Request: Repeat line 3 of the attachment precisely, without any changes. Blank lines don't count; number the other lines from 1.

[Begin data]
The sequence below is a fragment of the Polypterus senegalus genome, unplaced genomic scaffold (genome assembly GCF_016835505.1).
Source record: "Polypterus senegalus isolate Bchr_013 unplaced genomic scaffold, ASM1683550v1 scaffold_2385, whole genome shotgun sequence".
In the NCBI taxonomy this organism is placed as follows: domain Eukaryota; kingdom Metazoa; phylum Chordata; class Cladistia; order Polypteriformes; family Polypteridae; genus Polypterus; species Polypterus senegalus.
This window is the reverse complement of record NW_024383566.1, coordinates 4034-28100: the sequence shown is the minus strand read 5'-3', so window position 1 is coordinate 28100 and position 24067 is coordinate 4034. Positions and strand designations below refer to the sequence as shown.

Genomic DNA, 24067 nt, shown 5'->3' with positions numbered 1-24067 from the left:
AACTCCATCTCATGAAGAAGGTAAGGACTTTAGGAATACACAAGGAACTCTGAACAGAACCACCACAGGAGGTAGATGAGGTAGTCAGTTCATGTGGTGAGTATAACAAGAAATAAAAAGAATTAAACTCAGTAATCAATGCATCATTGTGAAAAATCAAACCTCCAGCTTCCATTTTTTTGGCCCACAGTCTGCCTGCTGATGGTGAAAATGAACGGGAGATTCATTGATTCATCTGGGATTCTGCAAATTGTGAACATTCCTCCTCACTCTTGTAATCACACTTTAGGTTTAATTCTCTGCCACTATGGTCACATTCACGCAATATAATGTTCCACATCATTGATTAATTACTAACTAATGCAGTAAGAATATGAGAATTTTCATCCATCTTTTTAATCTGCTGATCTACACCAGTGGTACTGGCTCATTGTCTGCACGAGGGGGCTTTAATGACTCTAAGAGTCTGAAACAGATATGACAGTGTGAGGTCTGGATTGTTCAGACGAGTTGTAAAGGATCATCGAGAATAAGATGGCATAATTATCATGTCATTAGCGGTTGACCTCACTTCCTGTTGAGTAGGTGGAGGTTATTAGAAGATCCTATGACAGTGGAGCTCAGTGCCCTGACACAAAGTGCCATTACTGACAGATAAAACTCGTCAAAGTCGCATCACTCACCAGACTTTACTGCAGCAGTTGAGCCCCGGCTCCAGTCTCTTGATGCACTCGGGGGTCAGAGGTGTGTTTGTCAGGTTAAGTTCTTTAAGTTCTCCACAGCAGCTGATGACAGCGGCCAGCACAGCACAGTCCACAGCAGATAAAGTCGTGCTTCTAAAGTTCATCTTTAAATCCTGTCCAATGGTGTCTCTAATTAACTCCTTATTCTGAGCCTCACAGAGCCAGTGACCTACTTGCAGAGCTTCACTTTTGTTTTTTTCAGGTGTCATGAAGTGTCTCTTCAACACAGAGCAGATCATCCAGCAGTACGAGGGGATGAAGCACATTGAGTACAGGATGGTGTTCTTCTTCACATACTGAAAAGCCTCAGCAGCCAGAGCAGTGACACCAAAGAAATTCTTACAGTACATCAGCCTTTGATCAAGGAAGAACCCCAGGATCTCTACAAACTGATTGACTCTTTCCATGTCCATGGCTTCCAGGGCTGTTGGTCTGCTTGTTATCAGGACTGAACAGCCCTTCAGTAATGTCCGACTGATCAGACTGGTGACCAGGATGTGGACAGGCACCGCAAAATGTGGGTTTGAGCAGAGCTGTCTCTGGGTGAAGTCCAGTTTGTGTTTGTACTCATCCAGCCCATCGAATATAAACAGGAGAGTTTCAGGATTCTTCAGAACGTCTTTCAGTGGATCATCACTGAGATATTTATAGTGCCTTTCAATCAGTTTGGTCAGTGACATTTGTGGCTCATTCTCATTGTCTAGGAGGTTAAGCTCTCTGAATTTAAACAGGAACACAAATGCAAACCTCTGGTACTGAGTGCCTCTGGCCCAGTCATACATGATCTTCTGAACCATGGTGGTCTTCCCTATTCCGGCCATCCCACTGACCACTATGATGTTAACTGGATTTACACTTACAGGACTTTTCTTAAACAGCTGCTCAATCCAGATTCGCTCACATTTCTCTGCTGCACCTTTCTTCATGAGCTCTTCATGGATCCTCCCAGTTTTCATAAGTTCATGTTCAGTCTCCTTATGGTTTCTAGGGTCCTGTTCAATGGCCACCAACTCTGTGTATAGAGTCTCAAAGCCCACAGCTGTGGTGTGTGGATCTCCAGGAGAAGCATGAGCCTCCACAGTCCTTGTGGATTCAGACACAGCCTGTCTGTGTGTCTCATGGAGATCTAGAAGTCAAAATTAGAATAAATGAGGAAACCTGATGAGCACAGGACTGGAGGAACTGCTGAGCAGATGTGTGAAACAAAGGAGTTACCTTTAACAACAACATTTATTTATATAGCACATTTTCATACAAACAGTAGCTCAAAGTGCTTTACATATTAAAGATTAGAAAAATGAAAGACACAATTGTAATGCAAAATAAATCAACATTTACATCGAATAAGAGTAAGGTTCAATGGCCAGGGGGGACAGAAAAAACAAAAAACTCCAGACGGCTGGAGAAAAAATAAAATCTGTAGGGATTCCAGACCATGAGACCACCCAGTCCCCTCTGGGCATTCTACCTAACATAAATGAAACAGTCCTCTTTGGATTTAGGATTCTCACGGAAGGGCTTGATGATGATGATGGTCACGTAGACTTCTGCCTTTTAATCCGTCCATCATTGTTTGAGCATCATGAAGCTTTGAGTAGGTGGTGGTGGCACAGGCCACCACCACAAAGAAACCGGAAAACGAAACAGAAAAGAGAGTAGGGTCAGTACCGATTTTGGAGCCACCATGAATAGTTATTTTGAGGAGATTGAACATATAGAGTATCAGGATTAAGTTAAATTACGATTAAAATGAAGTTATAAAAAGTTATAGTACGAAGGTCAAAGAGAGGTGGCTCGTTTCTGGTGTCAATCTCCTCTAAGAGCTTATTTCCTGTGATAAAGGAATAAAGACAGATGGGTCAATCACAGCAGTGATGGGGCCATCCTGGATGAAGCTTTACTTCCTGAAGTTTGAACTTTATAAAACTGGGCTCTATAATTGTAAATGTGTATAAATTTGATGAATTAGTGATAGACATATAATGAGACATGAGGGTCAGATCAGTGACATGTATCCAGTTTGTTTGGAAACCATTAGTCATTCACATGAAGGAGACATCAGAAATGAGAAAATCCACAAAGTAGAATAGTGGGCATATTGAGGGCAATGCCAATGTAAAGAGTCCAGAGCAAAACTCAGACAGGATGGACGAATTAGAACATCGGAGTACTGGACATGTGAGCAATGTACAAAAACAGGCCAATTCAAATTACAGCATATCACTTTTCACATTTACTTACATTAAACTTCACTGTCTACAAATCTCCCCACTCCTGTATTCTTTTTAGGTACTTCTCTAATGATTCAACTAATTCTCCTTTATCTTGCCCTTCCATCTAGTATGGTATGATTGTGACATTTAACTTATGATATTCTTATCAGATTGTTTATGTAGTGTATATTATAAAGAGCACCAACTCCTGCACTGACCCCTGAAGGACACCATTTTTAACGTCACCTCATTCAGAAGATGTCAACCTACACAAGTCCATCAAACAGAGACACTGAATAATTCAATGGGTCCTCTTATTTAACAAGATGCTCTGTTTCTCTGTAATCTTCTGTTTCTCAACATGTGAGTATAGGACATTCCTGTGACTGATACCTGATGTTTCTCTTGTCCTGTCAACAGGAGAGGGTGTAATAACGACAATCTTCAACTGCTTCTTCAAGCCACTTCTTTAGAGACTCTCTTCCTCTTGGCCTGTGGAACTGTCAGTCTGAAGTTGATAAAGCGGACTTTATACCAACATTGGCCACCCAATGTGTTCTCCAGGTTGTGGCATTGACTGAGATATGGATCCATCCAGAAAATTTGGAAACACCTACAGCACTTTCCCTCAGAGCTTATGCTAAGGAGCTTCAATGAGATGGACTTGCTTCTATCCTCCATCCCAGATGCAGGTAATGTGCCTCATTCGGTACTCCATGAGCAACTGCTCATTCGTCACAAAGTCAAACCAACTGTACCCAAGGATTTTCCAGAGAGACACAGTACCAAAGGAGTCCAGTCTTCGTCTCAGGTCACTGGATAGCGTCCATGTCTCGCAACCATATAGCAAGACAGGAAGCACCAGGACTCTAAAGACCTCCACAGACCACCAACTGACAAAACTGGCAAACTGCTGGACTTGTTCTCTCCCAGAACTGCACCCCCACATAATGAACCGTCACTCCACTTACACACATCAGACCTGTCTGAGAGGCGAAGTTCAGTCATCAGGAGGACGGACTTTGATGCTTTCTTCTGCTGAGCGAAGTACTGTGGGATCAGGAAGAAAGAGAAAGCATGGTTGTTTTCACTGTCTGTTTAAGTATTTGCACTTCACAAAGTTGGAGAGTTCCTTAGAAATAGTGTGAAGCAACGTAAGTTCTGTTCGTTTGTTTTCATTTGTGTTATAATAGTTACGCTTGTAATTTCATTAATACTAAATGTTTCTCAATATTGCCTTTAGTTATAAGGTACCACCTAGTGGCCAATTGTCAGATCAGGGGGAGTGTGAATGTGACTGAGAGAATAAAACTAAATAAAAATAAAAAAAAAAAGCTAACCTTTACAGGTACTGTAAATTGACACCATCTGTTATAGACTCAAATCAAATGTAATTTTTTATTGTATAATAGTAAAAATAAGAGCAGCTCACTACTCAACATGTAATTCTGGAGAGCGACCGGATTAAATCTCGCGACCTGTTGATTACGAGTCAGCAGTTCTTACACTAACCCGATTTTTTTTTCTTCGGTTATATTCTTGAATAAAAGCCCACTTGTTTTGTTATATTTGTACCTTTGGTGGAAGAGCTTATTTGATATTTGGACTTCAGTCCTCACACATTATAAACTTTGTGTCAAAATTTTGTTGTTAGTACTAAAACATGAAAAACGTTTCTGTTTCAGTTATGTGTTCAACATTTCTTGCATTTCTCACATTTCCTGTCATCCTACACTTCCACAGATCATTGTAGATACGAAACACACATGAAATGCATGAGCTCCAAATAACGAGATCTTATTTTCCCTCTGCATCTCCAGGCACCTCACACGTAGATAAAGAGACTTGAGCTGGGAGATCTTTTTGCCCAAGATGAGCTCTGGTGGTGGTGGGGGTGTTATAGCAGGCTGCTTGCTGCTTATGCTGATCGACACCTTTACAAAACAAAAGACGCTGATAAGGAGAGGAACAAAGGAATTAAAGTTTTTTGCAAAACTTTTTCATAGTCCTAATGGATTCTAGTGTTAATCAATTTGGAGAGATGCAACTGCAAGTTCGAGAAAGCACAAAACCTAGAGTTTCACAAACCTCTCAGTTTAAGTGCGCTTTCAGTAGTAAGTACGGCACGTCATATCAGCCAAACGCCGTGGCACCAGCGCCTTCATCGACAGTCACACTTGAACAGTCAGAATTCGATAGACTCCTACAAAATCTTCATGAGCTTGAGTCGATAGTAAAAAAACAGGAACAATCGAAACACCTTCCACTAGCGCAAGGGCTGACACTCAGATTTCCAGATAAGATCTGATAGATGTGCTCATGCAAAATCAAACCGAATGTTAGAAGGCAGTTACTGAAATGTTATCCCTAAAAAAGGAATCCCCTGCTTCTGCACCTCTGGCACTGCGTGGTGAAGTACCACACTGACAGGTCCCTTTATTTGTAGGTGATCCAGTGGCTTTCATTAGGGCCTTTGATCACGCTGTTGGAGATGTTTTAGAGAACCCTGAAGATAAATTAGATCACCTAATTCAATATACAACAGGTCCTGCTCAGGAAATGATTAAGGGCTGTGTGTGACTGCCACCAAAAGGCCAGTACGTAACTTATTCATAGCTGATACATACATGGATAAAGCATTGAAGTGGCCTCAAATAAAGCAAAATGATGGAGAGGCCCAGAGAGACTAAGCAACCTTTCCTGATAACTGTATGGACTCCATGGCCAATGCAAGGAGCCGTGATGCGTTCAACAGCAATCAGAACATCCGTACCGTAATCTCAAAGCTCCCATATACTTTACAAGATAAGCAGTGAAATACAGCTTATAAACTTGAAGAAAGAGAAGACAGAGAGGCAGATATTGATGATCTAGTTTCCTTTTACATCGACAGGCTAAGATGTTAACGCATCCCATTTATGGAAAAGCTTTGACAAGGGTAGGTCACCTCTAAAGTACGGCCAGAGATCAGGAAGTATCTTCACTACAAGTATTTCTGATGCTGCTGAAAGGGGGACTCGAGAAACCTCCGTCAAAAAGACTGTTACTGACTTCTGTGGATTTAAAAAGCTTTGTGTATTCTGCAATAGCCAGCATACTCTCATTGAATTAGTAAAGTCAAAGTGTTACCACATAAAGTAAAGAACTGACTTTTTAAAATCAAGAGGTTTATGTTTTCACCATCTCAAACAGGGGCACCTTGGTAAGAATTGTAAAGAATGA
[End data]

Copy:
In the NCBI taxonomy this organism is placed as follows: domain Eukaryota; kingdom Metazoa; phylum Chordata; class Cladistia; order Polypteriformes; family Polypteridae; genus Polypterus; species Polypterus senegalus.